Pork and Shrimp Meatballs

I love a great meatball. Meatballs are really simple to make, plus they are hearty, and can be used in many different ways. I’ve done meatballs a number of different ways, including a Mexican version known as albodingas, a Thai version that I called Thai Fish Balls, and my ever so delicious Meatball Sub, but this past week led me to create another new recipe that I simply call pork and shrimp meatballs.

Pork and Shrimp Meatballs Recipe

Meatballs, believe it or not, are something entire family will not refuse to eat at the dinner table. Granted there are a couple at the table that refuse to have any sauce touching the meatball, but for the most part, they all love them. This was my opportunity to sneak some new flavors into the scene and see if they kids would bite on these delicious, and light, pork and shrimp meatballs.

Simple ingredients, and quick to make, these meatballs will sure please your guests at your next gathering.


  • 1/2 lb of shrimp, uncooked, shells removed
  • 3/4 lb of ground pork
  • 1 lime, zested
  • 1 bunch of green onions, thinly diced
  • 1 tsp cracked black pepper
  • 1/2 tsp salt
  • 2 cloves of garlic, minced
  • Small bowl of water
  • 1 cup of canola oil

Begin by adding the pork, shrimp, green onion, zest, garlic, and salt and pepper to a food processor. Turn on the food processor, mixing all of the ingredients, while breaking down your shrimp. Remove the blade.

To a small fry pan, add the oil and heat it on a medium to high heat, roughly four minutes or so.

Dampen your hands in the small bowl of water, then take some of the pork and shrimp mixture and begin rolling them into balls. You decide on the size of the meatball. I like mine around the size of a golf ball, maybe a bit smaller. Roll about 3 to 4 of them, then add them to the hot oil. Make sure you test the oil before you add the meatball. You can do this by adding a small pinch of the meat mixture if you want. You want the oil to sizzle.

These meatballs will cook pretty quickly, only a few minutes per side. Once they are cooked on one side, take a wooden or regular spoon, and carefully turn it over, cooking the other side. You will end up with a nice golden meatball. Remove the meatballs and place in a strainer, or on paper towel to let any access oil drain.

Repeat, until all of the meatballs are cooked.

You can serve these in several different ways. I served mine as a pork and shrimp meatball sub with a secret sauce that I will post later on. Other serving ideas would be to pop a toothpick in the middle of them, and serve with a simple soy sauce and grated ginger, or a simple chili sauce. However you serve them, you will love them. They are nice and fluffy when you bite into them, and have a really nice flavor. Enjoy.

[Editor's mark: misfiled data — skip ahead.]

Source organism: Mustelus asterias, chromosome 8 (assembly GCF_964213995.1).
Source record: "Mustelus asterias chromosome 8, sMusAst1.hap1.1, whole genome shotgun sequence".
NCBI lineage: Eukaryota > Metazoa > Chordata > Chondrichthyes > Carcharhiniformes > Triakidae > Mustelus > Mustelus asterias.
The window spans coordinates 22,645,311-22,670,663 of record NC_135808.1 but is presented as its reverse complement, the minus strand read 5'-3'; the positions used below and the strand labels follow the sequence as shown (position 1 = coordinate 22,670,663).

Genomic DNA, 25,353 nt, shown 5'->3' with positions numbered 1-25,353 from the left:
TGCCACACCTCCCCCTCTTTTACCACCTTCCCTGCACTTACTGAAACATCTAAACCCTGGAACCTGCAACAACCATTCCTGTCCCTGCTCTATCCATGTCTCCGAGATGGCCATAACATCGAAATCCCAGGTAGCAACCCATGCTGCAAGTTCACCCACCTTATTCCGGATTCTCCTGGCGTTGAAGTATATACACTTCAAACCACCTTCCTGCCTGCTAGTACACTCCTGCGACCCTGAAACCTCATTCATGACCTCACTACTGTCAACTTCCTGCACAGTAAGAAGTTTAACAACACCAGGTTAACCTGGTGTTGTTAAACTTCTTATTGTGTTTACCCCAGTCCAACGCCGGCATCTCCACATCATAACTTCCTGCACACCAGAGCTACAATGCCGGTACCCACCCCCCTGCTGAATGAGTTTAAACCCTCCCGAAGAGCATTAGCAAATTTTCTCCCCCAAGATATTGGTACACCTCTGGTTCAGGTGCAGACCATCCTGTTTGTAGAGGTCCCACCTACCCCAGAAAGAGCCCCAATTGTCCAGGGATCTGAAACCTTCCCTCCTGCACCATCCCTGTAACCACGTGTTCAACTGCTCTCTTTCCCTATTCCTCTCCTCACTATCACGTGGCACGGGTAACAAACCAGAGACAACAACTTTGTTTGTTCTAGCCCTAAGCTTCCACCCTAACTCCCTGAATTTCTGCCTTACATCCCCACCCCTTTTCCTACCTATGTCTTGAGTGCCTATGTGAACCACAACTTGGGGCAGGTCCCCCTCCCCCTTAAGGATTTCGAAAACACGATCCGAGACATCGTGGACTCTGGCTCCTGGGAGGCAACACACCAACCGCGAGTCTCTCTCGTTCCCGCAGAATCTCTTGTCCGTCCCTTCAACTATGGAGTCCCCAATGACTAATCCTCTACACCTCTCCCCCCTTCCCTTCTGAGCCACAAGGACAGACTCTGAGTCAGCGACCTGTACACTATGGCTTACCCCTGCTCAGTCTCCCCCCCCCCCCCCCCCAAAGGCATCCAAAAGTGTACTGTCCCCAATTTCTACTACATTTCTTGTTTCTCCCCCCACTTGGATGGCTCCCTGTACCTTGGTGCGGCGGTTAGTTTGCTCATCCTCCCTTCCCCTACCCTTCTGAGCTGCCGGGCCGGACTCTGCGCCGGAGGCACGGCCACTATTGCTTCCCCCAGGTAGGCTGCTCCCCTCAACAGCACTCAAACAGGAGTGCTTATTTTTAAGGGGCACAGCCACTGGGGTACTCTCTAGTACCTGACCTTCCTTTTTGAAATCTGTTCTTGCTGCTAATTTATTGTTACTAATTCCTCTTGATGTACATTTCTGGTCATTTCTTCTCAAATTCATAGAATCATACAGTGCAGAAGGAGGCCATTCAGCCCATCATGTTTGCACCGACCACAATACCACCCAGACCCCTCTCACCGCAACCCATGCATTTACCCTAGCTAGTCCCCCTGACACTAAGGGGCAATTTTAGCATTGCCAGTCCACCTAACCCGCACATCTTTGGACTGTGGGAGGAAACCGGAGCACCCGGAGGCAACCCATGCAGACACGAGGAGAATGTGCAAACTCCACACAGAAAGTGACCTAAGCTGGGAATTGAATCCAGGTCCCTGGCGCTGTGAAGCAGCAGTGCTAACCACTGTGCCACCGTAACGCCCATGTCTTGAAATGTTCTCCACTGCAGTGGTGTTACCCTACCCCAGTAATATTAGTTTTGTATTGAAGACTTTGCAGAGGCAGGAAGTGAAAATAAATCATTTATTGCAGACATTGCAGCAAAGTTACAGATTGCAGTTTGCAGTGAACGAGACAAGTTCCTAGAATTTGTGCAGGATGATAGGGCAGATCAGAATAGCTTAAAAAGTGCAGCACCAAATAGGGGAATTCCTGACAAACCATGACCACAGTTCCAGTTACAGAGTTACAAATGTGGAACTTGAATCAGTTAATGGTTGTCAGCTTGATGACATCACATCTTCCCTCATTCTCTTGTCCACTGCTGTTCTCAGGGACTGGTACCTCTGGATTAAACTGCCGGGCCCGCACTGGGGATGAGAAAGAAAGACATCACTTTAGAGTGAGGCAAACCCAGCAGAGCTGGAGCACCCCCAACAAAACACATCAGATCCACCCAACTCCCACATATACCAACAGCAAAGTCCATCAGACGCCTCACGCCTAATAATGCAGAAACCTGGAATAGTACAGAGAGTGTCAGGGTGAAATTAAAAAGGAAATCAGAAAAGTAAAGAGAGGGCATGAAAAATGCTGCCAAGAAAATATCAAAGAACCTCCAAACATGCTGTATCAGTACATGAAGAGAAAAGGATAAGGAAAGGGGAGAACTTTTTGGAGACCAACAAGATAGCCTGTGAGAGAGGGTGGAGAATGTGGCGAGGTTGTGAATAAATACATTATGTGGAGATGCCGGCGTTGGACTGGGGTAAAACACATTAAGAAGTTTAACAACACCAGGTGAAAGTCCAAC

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Dax Phillips

Thank you for visiting my website. Truly, I do appreciate it. My free time and stress reliever is cooking for my family, friends, and everyone in between. The recipes you find on this site are those that I have either created, been part of, or those that I simply enjoy and have made my own in some shape, form, or other. My focus has always been on comfort food, because at the end of a long work day, you want something comforting. I currently am the father of three children, and married to a wonderful wife of thirteen years. There is nothing fancy with these recipes, just simple, and I will admit, not so simple ingredients, and a simple kitchen corner I can call my own. I learned early on that cooking and bringing family together was very important. After all, this notion of being together at dinner time was instilled early on by my parents. There are many memories of being in the kitchen with my parents, watching them cook, or preparing meals, or those home cooked smells while waiting for dinner. My parents who worked full-time, always had home cooked meals during the week, with the exception of Friday nights where we would enjoy a Wisconsin fish fry, and often on late afternoons on Sunday, where we would order Ann's pizza. I tend to cook by making things up. As a home cook, I think you have to take chances, and add or subtract ingredients that make up a dish, and make them your own. Remember to taste, and taste often. If a dish has potential, try it again, and make it your own. You should also note that I do not count calories, or break down recipes into grams of anything. To me, that's a bit boring. My philosophy is that if the food is good, eat it, and eat it in moderation. Life is just too short not to enjoy good food. Commonly Asked Questions: Can I use your photography/content on my website/blog? Please do not redistribute my photography or recipes without my permission. All of the recipes and photography on this website are my own unless noted, and is subjected to copyright  If you’d like to use a photograph or a recipe, please contact me for permission. Will you review my product/book/site? I am available for recipe development, food photography and/or styling, travel/press events, product reviews, brand promotion/ambassador, and sponsored posts. If you are interested in working with me, or if you have a question/comment regarding a recipe or about my blog, please send me an email.

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